Disclaimer: I am not a lawyer, I am a photographer.

In today's world it is hard to look around without seeing something that has been copyrighted. When pointing the camera lens somewhere, it is just as hard to avoid capturing the image on film.

The first is 'what may be protected by copyright?' This covers any original work of art. If you can see it, it may be copyright. Statues, fountains, buildings (younger than Dec 1, 1990 - more on this below), advertising signs, toys, etc. At first this may seem crippling to a photographer, however there are limits on the reach of copyright.

The two parts of copyright law that let photographers are that of fair use and de minimis. When considering does a photograph infringe three questions may be asked:

It is not necessary that an object be in perfect focus to constitute a copy. Nor must the entire work be in the photograph for it to be a copy. The question here one of "is the object in question recognizable by a lay person?" It is important to remember that the object may be only a small fraction of the photograph, or only a small fraction of the object be in the photograph - but if it is recognizable, it may be considered infringement. See also Copyright and Old Masters for a court case regarding photographs of a replica of a work no longer protected.

Just because the photograph is a different medium than the object in question (say, a sculpture or a choreographed dance) a photograph may still be considered an infringement. These cases would have the photograph be a derivative work of a preexisting work.

While a taking a photograph of Half Dome from Sentinel Bridge (given the popularity of that spot some must think that it is the only place to take a picture of Half Dome) does not infringe upon the copyright of others even though thousands of photographers have been there before. On the flip side, deliberate replication of major elements of the photograph may be a copyright if the images are "substantially similar". However, there are no clear boundaries on what "substantially similar" means. Courts have often left it up to the jury as to deciding if two photographs are similar.

De minimis when applied to copyright is about courts refusing to waste time on trivial matters. This is not clear cut either. Some decisions have suggested that anything for purely private use (a web page is not purely private use) may qualify as de minimis - though this is not explicitly defined. Realize it is up to the court to decide if the issue is de minimis or not - not the photographer.

Fair use is a word that comes up often within copyright matters. In these cases, the issue is often one of what is it being used for? A photograph for non-commercial use is more likely to be considered fair use than one that is used for commercial gain. This is especially the case when the photograph serves the same purpose as the original - a fine art photograph of a sculpture would not be considered fair use.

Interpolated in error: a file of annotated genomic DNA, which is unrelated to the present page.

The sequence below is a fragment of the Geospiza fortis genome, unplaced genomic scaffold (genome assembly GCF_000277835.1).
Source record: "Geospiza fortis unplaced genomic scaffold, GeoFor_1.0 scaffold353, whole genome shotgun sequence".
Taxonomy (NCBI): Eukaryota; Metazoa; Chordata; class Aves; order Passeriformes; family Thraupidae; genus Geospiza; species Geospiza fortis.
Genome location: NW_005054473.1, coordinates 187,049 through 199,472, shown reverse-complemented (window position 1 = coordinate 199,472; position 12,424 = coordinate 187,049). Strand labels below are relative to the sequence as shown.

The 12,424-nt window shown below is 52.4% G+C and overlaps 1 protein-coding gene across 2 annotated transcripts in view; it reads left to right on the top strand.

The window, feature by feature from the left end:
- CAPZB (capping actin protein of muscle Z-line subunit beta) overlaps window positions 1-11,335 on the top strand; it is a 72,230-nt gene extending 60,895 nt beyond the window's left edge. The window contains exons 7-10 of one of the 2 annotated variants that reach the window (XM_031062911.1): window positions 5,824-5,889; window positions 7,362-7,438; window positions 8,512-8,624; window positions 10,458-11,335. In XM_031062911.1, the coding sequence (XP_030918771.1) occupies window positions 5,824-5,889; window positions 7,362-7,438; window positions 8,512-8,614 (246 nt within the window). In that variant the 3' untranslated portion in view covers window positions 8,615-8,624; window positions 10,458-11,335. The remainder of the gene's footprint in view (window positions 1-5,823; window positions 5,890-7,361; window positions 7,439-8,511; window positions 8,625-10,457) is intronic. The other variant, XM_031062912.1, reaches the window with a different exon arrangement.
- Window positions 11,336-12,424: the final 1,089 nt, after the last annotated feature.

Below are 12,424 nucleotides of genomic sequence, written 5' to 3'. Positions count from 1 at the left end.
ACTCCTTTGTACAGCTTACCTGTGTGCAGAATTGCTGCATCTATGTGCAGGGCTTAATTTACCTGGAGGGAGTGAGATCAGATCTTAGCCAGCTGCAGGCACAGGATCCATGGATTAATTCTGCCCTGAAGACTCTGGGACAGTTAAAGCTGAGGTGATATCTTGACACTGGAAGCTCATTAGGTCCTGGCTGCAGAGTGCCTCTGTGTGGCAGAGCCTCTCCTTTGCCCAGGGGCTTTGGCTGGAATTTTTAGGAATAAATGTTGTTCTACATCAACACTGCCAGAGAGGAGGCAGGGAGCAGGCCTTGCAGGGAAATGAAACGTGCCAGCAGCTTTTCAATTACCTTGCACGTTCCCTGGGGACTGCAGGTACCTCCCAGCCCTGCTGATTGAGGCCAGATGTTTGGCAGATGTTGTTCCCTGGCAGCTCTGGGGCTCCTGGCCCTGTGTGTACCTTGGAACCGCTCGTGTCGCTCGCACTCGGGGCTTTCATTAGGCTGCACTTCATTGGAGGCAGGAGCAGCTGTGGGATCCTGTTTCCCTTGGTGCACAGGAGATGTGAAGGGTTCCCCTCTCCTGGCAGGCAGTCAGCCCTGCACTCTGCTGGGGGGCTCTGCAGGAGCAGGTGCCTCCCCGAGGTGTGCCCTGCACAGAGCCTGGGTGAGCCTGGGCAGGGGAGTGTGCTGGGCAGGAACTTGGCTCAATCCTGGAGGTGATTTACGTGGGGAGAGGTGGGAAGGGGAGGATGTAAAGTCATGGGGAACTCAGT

Another key question is what does the photograph do to the market value of the copyrighted work? This is most likely the key question when considering fair use (the others being intended use (discussed above), nature of work, and amount of work copied - the later two do not weigh heavily into as use and value with respect to photographs). It was ruled that a magazine copy of fine art postcards does not reduce the value of those post cards (it is not suitable for those buying post cards or collecting fine art).

Buildings fall in a special category when it comes to copyright. The building itself may be copyright - the building in context of the skyline may not. However, there is an explicit exception that allows anyone to take and distribute photographs of a building that is viewable from a public place. This exception does not extend to the interior of a building. Furthermore, monuments are protected as sculptural works. There are some buildings (post offices and military instillations) that may not be photographed in any case. Realize that the ornamentation on the building may be protected by a separate copyright that is not expected - the classic example being the sculptures of lions at the New York City Library. Furthermore, some cities have local ordinances restricting photographs, often permits are required in cases of commercial photography.

Realize that many copyright owners protect their property with vehemence. While a photographer may think "they should appreciate the free publicity", many do not place any value on the publicity while others are grateful for the publicity and the opportunity extract some money from the infringer. A compliment does not protect the photographer from damages and legal fees.

Legal Handbook for Photographers Bert P. Krages, Esq.

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